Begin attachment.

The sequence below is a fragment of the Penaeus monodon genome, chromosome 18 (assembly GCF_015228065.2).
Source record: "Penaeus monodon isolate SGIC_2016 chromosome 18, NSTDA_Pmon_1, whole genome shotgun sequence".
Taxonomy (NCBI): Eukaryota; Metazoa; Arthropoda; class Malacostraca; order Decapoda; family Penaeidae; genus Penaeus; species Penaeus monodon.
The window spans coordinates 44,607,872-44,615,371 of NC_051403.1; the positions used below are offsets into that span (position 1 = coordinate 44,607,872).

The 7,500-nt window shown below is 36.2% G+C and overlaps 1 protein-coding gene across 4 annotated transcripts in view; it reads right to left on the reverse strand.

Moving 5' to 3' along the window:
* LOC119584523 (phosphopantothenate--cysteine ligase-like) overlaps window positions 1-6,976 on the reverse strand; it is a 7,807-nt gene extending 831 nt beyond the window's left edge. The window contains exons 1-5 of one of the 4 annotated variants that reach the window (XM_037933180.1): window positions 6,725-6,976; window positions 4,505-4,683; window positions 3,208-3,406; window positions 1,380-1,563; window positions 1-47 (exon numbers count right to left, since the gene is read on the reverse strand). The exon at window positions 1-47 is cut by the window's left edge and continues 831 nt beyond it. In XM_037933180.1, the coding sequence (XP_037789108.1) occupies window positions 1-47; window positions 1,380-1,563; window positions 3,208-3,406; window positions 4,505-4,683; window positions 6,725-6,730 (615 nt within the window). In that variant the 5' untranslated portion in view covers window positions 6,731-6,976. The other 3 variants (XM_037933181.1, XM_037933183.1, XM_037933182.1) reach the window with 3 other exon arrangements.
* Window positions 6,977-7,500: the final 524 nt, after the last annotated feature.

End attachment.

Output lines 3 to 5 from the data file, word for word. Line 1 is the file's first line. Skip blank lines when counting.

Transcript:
Taxonomy (NCBI): Eukaryota; Metazoa; Arthropoda; class Malacostraca; order Decapoda; family Penaeidae; genus Penaeus; species Penaeus monodon.
The window spans coordinates 44,607,872-44,615,371 of NC_051403.1; the positions used below are offsets into that span (position 1 = coordinate 44,607,872).

The 7,500-nt window shown below is 36.2% G+C and overlaps 1 protein-coding gene across 4 annotated transcripts in view; it reads right to left on the reverse strand.